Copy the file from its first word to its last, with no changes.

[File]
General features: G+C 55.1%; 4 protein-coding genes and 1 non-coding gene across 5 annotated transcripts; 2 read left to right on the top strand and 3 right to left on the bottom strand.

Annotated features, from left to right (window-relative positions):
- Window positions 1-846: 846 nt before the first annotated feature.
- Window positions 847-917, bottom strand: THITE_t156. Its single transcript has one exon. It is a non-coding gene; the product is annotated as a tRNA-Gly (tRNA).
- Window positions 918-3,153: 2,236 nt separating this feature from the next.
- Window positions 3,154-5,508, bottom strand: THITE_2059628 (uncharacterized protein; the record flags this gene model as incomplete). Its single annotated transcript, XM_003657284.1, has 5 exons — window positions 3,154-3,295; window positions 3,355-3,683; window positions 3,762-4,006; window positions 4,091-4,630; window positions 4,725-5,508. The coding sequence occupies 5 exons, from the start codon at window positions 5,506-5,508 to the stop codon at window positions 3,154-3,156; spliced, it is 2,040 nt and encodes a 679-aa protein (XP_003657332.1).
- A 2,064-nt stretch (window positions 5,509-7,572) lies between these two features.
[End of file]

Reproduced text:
General features: G+C 55.1%; 4 protein-coding genes and 1 non-coding gene across 5 annotated transcripts; 2 read left to right on the top strand and 3 right to left on the bottom strand.

Annotated features, from left to right (window-relative positions):
- Window positions 1-846: 846 nt before the first annotated feature.
- Window positions 847-917, bottom strand: THITE_t156. Its single transcript has one exon. It is a non-coding gene; the product is annotated as a tRNA-Gly (tRNA).
- Window positions 918-3,153: 2,236 nt separating this feature from the next.
- Window positions 3,154-5,508, bottom strand: THITE_2059628 (uncharacterized protein; the record flags this gene model as incomplete). Its single annotated transcript, XM_003657284.1, has 5 exons — window positions 3,154-3,295; window positions 3,355-3,683; window positions 3,762-4,006; window positions 4,091-4,630; window positions 4,725-5,508. The coding sequence occupies 5 exons, from the start codon at window positions 5,506-5,508 to the stop codon at window positions 3,154-3,156; spliced, it is 2,040 nt and encodes a 679-aa protein (XP_003657332.1).
- A 2,064-nt stretch (window positions 5,509-7,572) lies between these two features.